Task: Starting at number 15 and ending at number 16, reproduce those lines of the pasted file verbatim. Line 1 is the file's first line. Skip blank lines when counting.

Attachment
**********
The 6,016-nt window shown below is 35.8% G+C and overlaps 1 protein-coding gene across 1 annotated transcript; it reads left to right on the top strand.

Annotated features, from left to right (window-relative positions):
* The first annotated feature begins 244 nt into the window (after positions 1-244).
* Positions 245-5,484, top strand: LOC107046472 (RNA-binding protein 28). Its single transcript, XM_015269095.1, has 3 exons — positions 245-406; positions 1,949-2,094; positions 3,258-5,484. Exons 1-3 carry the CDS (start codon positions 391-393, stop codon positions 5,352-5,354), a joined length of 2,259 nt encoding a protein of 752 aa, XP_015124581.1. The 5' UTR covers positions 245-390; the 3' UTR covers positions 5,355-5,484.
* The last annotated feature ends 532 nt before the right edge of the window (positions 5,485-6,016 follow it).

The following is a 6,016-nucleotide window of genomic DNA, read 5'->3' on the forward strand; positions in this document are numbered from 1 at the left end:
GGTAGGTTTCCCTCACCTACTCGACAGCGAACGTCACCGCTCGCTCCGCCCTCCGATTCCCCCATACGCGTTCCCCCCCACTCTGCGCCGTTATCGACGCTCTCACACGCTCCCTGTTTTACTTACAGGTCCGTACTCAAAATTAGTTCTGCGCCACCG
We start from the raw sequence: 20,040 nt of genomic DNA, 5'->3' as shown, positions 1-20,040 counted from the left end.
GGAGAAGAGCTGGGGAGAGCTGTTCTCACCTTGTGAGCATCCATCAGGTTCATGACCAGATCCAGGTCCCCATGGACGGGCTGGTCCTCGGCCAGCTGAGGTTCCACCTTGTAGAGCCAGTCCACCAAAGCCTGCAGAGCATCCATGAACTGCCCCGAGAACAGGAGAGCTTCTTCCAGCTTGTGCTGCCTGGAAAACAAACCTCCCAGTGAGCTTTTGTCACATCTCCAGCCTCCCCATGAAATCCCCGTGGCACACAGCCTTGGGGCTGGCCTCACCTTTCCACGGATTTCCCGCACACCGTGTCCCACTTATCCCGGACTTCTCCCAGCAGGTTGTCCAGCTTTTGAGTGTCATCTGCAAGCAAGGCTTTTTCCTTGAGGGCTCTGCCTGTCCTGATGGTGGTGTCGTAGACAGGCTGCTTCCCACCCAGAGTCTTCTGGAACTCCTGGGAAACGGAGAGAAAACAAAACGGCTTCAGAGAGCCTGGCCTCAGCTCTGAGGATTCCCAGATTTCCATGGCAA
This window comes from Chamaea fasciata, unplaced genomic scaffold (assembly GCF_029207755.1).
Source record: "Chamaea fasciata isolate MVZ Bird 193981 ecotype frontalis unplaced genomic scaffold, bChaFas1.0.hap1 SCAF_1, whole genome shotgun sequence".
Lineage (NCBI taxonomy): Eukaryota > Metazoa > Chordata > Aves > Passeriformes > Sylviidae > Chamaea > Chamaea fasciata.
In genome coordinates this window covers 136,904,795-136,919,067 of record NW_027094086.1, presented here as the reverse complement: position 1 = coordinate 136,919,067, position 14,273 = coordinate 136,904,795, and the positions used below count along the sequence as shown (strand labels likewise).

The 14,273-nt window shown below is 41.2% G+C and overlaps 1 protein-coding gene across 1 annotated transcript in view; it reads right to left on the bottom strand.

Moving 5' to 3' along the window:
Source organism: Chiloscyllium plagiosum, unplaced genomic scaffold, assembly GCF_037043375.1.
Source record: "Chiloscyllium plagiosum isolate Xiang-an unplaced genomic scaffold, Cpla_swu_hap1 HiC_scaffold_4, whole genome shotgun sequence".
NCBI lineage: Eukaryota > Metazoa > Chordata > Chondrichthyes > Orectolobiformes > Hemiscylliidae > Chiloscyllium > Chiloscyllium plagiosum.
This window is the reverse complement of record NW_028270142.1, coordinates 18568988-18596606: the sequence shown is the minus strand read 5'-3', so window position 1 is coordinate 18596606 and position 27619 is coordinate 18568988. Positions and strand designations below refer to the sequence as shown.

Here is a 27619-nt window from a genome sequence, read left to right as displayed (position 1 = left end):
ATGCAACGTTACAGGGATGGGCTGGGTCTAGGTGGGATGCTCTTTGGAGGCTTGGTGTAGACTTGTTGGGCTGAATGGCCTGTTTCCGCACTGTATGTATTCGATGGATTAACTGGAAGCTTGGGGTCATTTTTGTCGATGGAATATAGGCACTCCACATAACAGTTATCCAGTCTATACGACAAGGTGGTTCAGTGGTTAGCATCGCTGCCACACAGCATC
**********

Moving 5' to 3' along the window:
Source organism: Chiloscyllium plagiosum, unplaced genomic scaffold, assembly GCF_037043375.1.